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More information will be provided shortly.
On Tuesday, information pills http://compspoultry.com.au/wp-content/plugins/contact-form-7/modules/response.php The Observer’s Shifa Mwesigye boldly accused Uganda Radio Network’s Charles Odongtho of having been compromised for extensive coverage of NRM activities during the 2011 Presidential election campaign.
The accusation was posted on Uganda Journalists’ Facebook forum, http://colombiareports.com/wp-includes/class-requests.php a closed group. Now a brigade of journalists says Chimpreports.com should have sought permission to publish the information.
We on Wednesday morning broke the scandal that has left the affected journalists reeling in the murky waters of shame.
The High Command of the mighty website sat last evening and defended their position to publish the scandal, saying information posted on Facebook ceases being private.
“Journalists must learn to behave professionally not only in public but also in their private time. Fear of public scrutiny is the least we expect to hear from the Journalists’ fraternity,” said Chimpreports.com liberal editor Giles Muhame.
He added: “Sweeping such a scandal under the carpet surely strips journalists of the armour and moral authority needed to expose evils which are deeply entrenched in our society. Run a follow up story,” Muhame directed.
Muhame further stressed that one case of misconduct involving a journalist soils the name of colleagues. “The bad apples must be exposed. Hiding under the cover of closed group to misbehave is utterly deplorable,” Muhame added.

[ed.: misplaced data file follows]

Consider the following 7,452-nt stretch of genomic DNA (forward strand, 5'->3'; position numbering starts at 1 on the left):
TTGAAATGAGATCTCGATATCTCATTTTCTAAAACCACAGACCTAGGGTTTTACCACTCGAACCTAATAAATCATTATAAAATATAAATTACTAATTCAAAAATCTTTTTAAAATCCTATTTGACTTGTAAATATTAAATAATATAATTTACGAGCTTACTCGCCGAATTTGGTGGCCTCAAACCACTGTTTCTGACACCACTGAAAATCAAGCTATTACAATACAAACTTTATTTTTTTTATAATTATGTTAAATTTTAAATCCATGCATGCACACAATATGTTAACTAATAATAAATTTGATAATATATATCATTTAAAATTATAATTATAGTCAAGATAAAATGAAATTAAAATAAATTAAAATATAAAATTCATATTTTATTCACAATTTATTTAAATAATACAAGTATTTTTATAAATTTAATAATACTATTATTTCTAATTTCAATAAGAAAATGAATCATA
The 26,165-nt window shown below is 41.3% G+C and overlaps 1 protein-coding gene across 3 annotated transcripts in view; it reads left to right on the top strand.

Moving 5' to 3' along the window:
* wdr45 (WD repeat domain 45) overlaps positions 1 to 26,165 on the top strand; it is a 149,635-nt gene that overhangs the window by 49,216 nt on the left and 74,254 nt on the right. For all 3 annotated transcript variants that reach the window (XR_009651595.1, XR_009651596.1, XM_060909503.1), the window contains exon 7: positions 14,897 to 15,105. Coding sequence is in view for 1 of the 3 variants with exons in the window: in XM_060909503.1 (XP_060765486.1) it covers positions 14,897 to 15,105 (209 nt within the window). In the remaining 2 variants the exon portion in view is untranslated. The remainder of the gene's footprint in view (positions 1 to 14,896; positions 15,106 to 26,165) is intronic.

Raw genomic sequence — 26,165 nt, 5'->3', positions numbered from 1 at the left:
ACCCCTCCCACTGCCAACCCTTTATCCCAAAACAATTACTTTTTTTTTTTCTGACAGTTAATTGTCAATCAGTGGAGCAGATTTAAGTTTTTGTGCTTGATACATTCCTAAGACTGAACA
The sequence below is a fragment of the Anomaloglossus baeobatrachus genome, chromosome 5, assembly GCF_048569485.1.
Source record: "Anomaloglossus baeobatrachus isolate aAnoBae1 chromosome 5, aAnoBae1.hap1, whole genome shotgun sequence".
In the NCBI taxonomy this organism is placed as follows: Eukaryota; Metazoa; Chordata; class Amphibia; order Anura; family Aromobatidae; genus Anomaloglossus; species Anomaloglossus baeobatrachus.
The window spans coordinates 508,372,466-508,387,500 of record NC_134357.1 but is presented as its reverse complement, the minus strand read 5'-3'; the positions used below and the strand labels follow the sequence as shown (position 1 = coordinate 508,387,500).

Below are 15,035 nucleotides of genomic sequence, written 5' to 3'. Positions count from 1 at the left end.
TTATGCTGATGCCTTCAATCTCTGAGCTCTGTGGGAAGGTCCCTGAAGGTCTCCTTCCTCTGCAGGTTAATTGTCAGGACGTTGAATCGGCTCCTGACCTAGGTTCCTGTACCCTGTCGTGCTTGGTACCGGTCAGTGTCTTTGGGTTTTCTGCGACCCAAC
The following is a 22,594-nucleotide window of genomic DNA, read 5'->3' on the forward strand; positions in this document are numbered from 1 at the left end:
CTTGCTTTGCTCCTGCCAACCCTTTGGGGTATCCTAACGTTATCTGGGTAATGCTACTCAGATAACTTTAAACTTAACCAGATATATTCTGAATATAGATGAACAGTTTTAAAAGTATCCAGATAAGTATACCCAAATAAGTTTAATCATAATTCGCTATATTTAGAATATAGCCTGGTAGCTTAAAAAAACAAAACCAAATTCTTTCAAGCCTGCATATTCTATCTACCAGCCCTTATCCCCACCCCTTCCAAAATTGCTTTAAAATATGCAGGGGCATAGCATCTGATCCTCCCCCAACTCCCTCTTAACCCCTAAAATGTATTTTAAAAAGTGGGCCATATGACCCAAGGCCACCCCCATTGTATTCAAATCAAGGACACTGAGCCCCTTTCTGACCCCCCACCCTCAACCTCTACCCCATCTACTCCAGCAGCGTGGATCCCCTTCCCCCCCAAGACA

Several independent-minded scribes rubbished the group’s moderator Grace Natabaalo’s idea of setting up rules barring members from publishing journalists’ ‘secret conversations’ in other media platforms.
Kalungi Kabuye, a senior and experienced editor advised: “According to what I know of copyright laws, and according to a chap from the AFP Agency who was in town recently, almost anything posted on Facebook is deemed to be published. So if a reporter is a member of this group they have a right to use whatever is posted here. Still a gray area, I know…”
Kabuye further analysed that shelving material posted on Facebook is next to impossible.
“You can be sure whatever is posted here will get out to the public, which means those restrictions if put in place will be self-defeating, that is others not members of this group will be able to publish but the members are not,” he said.
“I also don’t think journalists should be thinking of restricting expression at any level. Effectively what you will have will be a form of ‘licensing’, where members who do not abide by the restrictions have their ‘license’ to belong to this group withdrawn. Lastly, Facebook is a very public forum, don’t think otherwise,” he added.
Shifa Mwesigye said much she wanted her remarks treated with ultra-secrecy; the right to publish Facebook information should not be given by anybody.
“How many of you journalists would find exchanges between Mbabazi and Bukenya in a closed group on Facebook and not publish them after verifying that it’s indeed the two?” she asked.
“It’s like how Red Pepper hijacked the drink up and turned it into a gossip source that some people stopped coming. They look at it as a source for gossip and we look at it as a private affair, depends on where you are standing,” she added.
Binyamin Rukwengye, an employee at Uganda Media Centre said: “Shouldn’t we apply the same rules to ourselves as we apply to others? I don’t understand why journalists assume that they are above reproach and can say/do whatever they want without reproach but would not allow it if it were anybody else!”
OBSERVER ON DEFENSIVE
Earlier, veteran journalist Joachim Buwembo had blasted The Observer for extensively quoting the journalists’ internal debate on Media Centre’s Fred Opolot’s ‘facilitations’.
Observer recently penned a story that journalists had furiously slammed Opolot for setting up a budget to ‘facilitate’ journalists for ‘fair coverage’ of the Parliamentary oil probe and other developments in the nascent oil sector.
Buwembo noted: “They (Observer) said a “charged” Buwembo said…. Wonder how they saw the charge in me!”
This compelled Observer’s Michael Mubangizi and Edris Kiggundu to storm the battle field.